s, which produce enamel and the reduced enamel epithelium
Reduced enamel epithelium
The reduced enamel epithelium, sometimes called reduced dental epithelium, overlies a developing tooth and is formed by two layers: a layer of ameloblast cells and the adjacent layer of cuboidal cells from the dental lamina. As the cells of the reduced enamel epithelium degenerate, the tooth is...

. The growth of cervical loop
Cervical loop
The cervical loop is the location on an enamel organ in a developing tooth where the outer enamel epithelium and the inner enamel epithelium join. The cervical loop is a histologic term indicating a specific epithelial structure at the apical side of the tooth germ, consisting of loosely aggregated...

 cells into the deeper tissues forms Hertwig's Epithelial Root Sheath
Hertwig's epithelial root sheath
The Hertwig's epithelial root sheath is a proliferation of epithelial cells located at the cervical loop of the enamel organ in a developing tooth. Hertwig's epithelial root sheath initiates the formation of dentin in the root of a tooth by causing the differentiation of odontoblasts from the...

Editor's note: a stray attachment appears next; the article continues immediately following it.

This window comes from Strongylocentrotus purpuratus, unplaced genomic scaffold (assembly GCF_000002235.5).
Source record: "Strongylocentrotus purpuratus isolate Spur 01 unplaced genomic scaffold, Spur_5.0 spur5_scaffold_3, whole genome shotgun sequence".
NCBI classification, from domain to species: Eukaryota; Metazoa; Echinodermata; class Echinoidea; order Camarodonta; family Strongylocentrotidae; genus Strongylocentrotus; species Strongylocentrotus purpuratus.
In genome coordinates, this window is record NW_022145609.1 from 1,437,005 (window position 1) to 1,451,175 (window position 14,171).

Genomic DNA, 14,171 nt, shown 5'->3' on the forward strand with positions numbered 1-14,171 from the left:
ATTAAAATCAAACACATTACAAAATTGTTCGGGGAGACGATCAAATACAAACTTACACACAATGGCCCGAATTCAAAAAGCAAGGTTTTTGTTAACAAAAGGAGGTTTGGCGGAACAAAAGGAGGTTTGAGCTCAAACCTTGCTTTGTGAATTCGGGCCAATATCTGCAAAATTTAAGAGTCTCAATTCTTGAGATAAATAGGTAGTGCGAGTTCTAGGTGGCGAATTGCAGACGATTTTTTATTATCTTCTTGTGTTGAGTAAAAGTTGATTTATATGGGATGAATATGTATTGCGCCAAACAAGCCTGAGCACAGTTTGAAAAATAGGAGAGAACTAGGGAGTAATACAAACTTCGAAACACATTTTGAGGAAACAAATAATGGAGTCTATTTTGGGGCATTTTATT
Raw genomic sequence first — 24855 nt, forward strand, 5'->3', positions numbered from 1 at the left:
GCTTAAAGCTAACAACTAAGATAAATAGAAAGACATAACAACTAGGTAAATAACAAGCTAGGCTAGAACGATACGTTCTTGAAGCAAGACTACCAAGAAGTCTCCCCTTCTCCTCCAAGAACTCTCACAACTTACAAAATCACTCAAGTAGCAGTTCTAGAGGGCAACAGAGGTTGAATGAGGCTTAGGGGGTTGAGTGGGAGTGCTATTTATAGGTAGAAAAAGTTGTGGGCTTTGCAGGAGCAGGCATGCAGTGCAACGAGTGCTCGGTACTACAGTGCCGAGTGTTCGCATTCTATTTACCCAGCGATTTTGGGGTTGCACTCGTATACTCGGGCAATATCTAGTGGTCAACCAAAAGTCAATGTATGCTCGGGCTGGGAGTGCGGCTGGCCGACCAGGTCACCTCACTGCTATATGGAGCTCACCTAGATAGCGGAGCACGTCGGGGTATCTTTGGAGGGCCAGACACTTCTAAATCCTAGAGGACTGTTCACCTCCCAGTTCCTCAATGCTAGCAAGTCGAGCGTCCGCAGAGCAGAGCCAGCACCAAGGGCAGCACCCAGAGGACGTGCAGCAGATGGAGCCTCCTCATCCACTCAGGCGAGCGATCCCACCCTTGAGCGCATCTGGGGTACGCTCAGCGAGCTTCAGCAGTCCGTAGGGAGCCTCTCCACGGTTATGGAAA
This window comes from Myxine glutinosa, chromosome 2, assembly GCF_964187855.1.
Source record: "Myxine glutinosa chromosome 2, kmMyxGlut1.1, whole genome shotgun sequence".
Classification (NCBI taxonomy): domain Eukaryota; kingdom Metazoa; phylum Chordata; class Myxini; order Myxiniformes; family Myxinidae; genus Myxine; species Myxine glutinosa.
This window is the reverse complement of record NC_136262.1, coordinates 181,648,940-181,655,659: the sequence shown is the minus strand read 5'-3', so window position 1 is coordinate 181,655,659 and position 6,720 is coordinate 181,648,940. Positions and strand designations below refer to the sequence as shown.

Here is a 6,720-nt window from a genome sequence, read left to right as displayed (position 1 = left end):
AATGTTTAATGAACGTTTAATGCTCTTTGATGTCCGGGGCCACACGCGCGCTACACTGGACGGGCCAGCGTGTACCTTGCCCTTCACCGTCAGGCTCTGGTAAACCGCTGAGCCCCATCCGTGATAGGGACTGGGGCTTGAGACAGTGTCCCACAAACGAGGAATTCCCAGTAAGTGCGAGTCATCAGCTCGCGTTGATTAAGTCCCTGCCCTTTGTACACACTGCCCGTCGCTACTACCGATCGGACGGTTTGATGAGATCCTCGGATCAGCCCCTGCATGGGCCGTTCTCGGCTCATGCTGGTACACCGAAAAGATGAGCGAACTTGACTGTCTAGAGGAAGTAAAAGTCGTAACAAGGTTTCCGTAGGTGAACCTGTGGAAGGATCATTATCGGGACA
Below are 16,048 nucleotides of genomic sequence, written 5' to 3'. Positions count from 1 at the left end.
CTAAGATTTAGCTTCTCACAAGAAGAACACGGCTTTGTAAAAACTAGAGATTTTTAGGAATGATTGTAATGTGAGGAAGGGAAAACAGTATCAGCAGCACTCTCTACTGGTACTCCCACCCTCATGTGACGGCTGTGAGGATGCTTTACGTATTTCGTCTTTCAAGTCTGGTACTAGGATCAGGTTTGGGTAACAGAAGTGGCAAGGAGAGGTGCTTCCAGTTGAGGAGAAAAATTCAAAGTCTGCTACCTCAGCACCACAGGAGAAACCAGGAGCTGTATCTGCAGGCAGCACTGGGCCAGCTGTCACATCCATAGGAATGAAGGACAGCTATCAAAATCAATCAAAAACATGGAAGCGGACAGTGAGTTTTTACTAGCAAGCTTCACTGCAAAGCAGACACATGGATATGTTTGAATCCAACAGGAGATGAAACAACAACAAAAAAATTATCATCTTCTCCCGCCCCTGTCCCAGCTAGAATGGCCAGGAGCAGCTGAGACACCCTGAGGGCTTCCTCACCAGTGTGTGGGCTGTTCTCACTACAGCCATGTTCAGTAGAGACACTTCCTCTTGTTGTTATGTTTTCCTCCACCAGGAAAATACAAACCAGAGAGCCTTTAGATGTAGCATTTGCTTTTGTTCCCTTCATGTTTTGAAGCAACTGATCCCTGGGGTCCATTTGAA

, which determines a tooth's root shape. The dental papilla contains cells that develop into odontoblast
Odontoblast
In vertebrates, an odontoblast is a biological cell of neural crest origin that is part of the outer surface of the dental pulp, and whose biological function is dentinogenesis, which is the creation of dentin, the substance under the tooth enamel....

s, which are dentin-forming cells. Additionally, the junction between the dental papilla and inner enamel epithelium determines the crown shape of a tooth. The dental follicle gives rise to three important entities: cementoblast
Cementoblast
A cementoblast is a biological cell that forms from the follicular cells around the root of a tooth, and whose biological function is cementogenesis, which is the creation of cementum ....

s, osteoblast
Osteoblast
Osteoblasts are mononucleate cells that are responsible for bone formation; in essence, osteoblasts are specialized fibroblasts that in addition to fibroblastic products, express bone sialoprotein and osteocalcin.Osteoblasts produce a matrix of osteoid, which is composed mainly of Type I collagen...

s, and fibroblast
Fibroblast
A fibroblast is a type of cell that synthesizes the extracellular matrix and collagen, the structural framework for animal tissues, and plays a critical role in wound healing...

s. Cementoblasts form the cementum of a tooth. Osteoblasts give rise to the alveolar bone
Alveolar process of maxilla
The alveolar process is the thickened ridge of bone that contains the tooth sockets on bones that bear teeth. It is also referred to as the alveolar bone. In humans, the tooth-bearing bones are the maxilla and the mandible...

 around the roots of teeth. Fibroblasts develop the periodontal ligament
Periodontal ligament
The periodontal fiber or periodontal ligament, commonly abbreviated as the PDL, is a group of specialized connective tissue fibers that essentially attach a tooth to the alveolar bone within which it sits...

s which connect teeth to the alveolar bone through cementum.

Eruption